You Asked, We Answered
I keep smoking crack even after losing my kids. When will the consequences be enough? When will I hit bottom and change?
No one has to hit bottom. Besides what does “hitting bottom” even mean? The real “bottom” is death, and it does not make much sense that death would be required to “recover.” This is why it is important to question the recovery society terms such as those you have stated in your question above. But of equal importance is your use of the word consequences. Let The Freedom Model for Addictions help answer your question:
“Here’s another statement: “I keep using cocaine even though the consequences are that I can’t pay my rent at the end of the month. I am out of control.” This language also obscures what’s going on. It makes not having money for rent seem like a chance happening, an unfortunate, unpredictable result, when in fact, it was clear as day while you spent your paychecks on cocaine that you wouldn’t have enough money at the end of the month to pay your rent. The truth is you were willing to pay the price of dealing with a shit storm at the end of the month so you could get high in that moment. Own it. Though you haven’t wanted these little disasters, they have been the price you’ve been willing to pay because you really preferred cocaine that much.
If you want to make something seem accidental, call it a loss: “I lost my _______ because of drinking.” Is that really accurate? When the outcome of a choice is so easily predictable, it’s not a loss. It’s a price you were willing to pay. In short, losses are, for the most part, unexpected. In contrast, the costs of our choices are usually known and agreed to at the moment we carry out the choice.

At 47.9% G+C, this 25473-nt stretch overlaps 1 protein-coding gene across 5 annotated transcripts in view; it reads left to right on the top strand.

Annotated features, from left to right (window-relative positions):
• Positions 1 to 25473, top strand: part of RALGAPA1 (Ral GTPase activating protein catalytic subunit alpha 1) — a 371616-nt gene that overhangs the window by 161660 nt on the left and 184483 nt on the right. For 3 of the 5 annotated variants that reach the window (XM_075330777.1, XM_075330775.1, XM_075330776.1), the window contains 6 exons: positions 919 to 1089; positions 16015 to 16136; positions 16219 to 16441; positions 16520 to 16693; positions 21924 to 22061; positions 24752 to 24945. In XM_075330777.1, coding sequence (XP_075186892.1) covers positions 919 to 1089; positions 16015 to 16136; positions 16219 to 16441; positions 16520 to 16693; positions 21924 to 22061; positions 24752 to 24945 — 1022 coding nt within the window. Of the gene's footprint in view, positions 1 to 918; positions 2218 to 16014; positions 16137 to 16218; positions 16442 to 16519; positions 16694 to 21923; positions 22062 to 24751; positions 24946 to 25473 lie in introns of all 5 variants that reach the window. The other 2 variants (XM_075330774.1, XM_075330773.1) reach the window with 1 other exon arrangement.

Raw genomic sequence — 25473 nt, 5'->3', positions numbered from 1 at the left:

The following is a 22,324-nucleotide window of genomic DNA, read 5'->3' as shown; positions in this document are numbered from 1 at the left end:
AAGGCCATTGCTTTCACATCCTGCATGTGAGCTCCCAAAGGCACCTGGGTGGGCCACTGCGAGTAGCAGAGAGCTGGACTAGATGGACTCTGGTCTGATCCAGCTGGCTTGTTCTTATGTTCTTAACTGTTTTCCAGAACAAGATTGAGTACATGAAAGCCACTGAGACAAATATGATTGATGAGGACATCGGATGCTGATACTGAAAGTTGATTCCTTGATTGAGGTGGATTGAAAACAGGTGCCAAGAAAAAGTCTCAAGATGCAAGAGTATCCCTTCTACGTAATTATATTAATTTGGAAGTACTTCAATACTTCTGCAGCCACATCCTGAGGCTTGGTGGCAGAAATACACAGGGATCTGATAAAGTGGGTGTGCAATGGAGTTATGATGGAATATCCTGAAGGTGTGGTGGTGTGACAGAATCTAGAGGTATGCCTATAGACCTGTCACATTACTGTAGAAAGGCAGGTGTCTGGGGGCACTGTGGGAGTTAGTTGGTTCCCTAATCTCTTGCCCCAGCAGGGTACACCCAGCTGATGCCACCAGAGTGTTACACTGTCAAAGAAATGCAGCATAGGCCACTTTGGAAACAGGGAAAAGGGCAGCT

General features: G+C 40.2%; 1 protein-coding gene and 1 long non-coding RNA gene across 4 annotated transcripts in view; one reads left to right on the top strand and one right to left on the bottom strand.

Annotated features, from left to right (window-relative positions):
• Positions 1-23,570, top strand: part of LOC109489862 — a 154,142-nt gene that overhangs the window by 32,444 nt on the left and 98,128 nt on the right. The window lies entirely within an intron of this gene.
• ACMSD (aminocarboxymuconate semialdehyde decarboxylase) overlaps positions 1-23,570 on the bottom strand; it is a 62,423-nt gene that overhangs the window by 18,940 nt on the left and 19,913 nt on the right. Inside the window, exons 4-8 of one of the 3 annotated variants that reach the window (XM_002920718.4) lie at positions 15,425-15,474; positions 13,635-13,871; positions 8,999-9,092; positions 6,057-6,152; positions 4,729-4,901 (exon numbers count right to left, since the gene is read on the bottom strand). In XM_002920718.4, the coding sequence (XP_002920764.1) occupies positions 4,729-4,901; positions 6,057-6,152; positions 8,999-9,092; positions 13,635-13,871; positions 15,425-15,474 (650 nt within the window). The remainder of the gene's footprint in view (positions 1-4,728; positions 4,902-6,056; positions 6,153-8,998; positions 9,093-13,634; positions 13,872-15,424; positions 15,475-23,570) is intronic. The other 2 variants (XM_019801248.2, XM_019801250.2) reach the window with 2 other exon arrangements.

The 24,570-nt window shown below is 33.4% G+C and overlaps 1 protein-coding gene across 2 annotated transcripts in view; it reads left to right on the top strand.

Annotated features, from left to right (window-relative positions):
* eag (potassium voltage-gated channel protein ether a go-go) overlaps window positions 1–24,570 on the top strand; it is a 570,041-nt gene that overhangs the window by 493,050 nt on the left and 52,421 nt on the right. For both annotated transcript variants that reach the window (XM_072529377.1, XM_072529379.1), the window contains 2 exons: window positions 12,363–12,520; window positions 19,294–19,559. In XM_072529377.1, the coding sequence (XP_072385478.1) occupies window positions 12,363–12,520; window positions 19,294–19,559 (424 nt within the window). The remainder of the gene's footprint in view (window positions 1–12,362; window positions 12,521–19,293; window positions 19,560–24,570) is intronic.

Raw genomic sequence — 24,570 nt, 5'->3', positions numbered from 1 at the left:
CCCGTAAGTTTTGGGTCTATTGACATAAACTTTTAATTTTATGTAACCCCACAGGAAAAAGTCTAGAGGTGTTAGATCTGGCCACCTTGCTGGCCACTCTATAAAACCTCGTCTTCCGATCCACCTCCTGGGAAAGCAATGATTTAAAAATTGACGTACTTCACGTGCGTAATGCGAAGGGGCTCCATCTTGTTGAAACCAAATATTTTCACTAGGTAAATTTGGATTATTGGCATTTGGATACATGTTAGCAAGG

Prices and costs are terms that describe what’s going on much more clearly than negative consequences or losses. If you have experienced some costs that weren’t so easily predictable, then go ahead and call those “negative consequences”; there certainly are exceptions. But in the spirit of fully owning your substance use and recognizing the freedom you hold over your choices, you might want to start thinking of the results of your substance use as the price you have been willing to pay for the benefits you’ve seen in substance use.”
*In cases of physical withdrawal, medical treatment and/or medical detoxification services may be necessary. Consult with a licensed physician..
The Freedom Model and the Saint Jude Retreats, divisions of Baldwin Research Institute, Inc., do not provide any services that require certification by New York State’s Office of Alcoholism and Substance Abuse Services. The information in this book is designed to provide information and education on the subject of substance use and human behavior. This book is not meant to be used, nor should it be used, to diagnose or treat any associated condition. The publisher and authors are not responsible for any consequences from any treatment, action, application, or preparation, by any person or to any person reading or following the information in this book. The publisher has put forth its best efforts in preparing and arranging this. The information provided herein is provided “as is” and you read and use this information at your own risk. The publisher and authors disclaim any liabilities for any loss of profit or commercial or personal damages resulting from the use of the information contained in this book.